End of medical tax deductions won’t hurt all pensioners

By Laura du Preez Taxpayers over the age of 65 who earn less than R400 000 a year may pay less tax as a result of the introduction of the medical tax credits system. Some pensioners are angrily accusing government of not caring about the plight of the elderly after it was highlighted in the Budget last week that over-65s will lose the tax deduction for medical scheme contributions and medical expenses in the 2014/15 tax year. But, depending on their contributions, expenses and family size, the scrapping of the tax deduction is bad news only for over-65s who earn more than about R400 000 a year, National Treasury says. Those who earn less should be better off.

Changes to tax treatment of medical expenses from 1 March – worked example

At present taxpayers aged under 65 years are on a hybrid system with regard to the income tax treatment of their medical expenses. While contributions to medical aids are subject to credit relief, medical expenses in excess of 7.5 % of taxable income are claimed as a deduction. On the other hand, taxpayers aged 65 years or older are on a deduction-only system. From 1 March 2014, all taxpayers regardless of age will be on a credit-only system. As is currently the case, contributions to medical aids or medical expenses by the taxpayer’s employer are a taxable fringe benefit in the hands of the employee but the amount of the fringe benefit is treated as if it was a contribution or expense paid by the employee for purposes of the conversion to credits referred to below.

New tax treatment of medical expenses

Johannesburg – At present taxpayers aged under 65 years are on a hybrid system with regard to the income tax treatment of their medical expenses. While contributions to medical aids are subject to credit relief, medical expenses in excess of 7.5 % of taxable income are claimed as a deduction. On the other hand, taxpayers aged 65 years or older are on a deduction-only system. From 1 March 2014, all taxpayers, regardless of age, will be on a credit-only system. David Warneke of BDO SA explains what this means for taxpayers.   Currently contributions to medical aids or medical expenses by the taxpayer’s employer are a taxable fringe benefit in the hands of the employee.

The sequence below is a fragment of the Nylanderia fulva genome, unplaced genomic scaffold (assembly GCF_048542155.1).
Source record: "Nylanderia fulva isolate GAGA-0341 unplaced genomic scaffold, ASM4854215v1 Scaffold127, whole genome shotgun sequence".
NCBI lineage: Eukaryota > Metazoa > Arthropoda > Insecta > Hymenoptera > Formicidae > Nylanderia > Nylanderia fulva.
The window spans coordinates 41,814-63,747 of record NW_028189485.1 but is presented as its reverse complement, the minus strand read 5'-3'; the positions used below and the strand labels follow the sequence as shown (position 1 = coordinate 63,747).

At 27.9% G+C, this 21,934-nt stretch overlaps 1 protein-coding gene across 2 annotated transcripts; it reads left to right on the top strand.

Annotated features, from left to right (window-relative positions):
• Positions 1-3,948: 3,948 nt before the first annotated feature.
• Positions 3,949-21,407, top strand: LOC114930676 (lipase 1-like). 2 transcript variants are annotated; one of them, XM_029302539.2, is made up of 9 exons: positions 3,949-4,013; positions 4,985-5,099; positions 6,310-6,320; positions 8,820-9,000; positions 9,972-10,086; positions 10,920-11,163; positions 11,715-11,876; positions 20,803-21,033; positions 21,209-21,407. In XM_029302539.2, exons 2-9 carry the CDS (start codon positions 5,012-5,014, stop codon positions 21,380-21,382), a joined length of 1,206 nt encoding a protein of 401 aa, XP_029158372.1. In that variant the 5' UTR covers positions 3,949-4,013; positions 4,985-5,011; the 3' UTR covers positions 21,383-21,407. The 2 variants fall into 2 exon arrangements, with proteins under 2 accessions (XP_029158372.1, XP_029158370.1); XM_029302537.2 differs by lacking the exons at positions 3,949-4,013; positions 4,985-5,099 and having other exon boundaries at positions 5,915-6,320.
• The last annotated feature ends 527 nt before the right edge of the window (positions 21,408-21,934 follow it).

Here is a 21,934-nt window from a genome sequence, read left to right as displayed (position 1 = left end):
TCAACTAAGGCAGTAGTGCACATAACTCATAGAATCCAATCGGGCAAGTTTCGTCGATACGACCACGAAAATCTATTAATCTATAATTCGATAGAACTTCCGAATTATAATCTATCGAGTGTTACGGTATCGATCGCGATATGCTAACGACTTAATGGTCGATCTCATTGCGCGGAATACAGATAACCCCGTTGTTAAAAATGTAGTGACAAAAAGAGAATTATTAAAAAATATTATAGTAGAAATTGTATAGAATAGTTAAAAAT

What you should know about medical tax credits

Ingé Lamprecht   More changes to be introduced from 1 March. JOHANNESBURG – Over the past two years, the tax benefits individuals enjoy for medical aid contributions and expenses, have gradually changed from a deduction to a tax credit system. While the deductions for medical aid contributions have already been replaced with a medical credit system for most taxpayer categories, deductions for qualifying medical expenses will also be replaced with a credit system from March 1 this year.